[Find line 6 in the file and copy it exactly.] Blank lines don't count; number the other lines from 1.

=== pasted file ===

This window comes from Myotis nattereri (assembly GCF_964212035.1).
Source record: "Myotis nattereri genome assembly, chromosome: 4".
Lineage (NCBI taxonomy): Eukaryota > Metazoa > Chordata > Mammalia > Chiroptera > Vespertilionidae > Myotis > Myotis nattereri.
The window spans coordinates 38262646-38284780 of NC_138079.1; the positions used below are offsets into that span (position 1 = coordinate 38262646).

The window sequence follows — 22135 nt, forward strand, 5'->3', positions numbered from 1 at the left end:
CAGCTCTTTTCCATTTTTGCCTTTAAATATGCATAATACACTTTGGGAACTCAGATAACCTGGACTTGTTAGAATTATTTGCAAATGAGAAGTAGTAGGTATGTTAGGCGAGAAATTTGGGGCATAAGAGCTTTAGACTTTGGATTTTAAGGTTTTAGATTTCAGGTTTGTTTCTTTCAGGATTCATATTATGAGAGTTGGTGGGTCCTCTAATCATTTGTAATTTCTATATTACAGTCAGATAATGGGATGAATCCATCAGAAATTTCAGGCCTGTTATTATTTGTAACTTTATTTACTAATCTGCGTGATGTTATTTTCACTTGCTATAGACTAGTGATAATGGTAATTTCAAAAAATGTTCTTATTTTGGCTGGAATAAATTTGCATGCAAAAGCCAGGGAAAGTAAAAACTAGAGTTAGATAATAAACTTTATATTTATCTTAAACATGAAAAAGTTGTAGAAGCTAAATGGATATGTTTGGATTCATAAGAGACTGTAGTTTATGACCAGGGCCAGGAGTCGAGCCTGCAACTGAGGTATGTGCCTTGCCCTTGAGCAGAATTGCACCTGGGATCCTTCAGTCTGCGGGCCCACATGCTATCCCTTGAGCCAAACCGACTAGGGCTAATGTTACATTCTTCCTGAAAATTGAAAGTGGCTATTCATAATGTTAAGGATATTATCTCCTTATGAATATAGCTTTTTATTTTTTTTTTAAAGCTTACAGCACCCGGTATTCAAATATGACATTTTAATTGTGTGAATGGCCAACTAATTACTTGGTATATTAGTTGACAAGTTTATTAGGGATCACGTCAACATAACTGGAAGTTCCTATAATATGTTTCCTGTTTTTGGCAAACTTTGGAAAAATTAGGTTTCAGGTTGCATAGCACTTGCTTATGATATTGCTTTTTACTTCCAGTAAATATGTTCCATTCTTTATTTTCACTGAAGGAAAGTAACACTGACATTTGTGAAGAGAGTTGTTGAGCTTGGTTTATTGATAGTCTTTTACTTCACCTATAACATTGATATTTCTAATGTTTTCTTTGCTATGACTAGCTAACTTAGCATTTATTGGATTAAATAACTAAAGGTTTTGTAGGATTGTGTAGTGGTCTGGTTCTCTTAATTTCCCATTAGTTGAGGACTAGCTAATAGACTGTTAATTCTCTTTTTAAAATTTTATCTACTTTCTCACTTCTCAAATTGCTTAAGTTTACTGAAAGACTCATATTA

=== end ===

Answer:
CAGCTCTTTTCCATTTTTGCCTTTAAATATGCATAATACACTTTGGGAACTCAGATAACCTGGACTTGTTAGAATTATTTGCAAATGAGAAGTAGTAGGTATGTTAGGCGAGAAATTTGGGGCATAAGAGCTTTAGACTTTGGATTTTAAGGTTTTAGATTTCAGGTTTGTTTCTTTCAGGATTCATATTATGAGAGTTGGTGGGTCCTCTAATCATTTGTAATTTCTATATTACAGTCAGATAATGGGATGAATCCATCAGAAATTTCAGGCCTGTTATTATTTGTAACTTTATTTACTAATCTGCGTGATGTTATTTTCACTTGCTATAGACTAGTGATAATGGTAATTTCAAAAAATGTTCTTATTTTGGCTGGAATAAATTTGCATGCAAAAGCCAGGGAAAGTAAAAACTAGAGTTAGATAATAAACTTTATATTTATCTTAAACATGAAAAAGTTGTAGAAGCTAAATGGATATGTTTGGATTCATAAGAGACTGTAGTTTATGACCAGGGCCAGGAGTCGAGCCTGCAACTGAGGTATGTGCCTTGCCCTTGAGCAGAATTGCACCTGGGATCCTTCAGTCTGCGGGCCCACATGCTATCCCTTGAGCCAAACCGACTAGGGCTAATGTTACATTCTTCCTGAAAATTGAAAGTGGCTATTCATAATGTTAAGGATATTATCTCCTTATGAATATAGCTTTTTATTTTTTTTTTAAAGCTTACAGCACCCGGTATTCAAATATGACATTTTAATTGTGTGAATGGCCAACTAATTACTTGGTATATTAGTTGACAAGTTTATTAGGGATCACGTCAACATAACTGGAAGTTCCTATAATATGTTTCCTGTTTTTGGCAAACTTTGGAAAAATTAGGTTTCAGGTTGCATAGCACTTGCTTATGATATTGCTTTTTACTTCCAGTAAATATGTTCCATTCTTTATTTTCACTGAAGGAAAGTAACACTGACATTTGTGAAGAGAGTTGTTGAGCTTGGTTTATTGATAGTCTTTTACTTCACCTATAACATTGATATTTCTAATGTTTTCTTTGCTATGACTAGCTAACTTAGCATTTATTGGATTAAATAACTAAAGGTTTTGTAGGATTGTGTAGTGGTCTGGTTCTCTTAATTTCCCATTAGTTGAGGACTAGCTAATAGACTGTTAATTCTCTTTTTAAAATTTTATCTACTTTCTCACTTCTCAAATTGCTTAAGTTTACTGAAAGACTCATATTA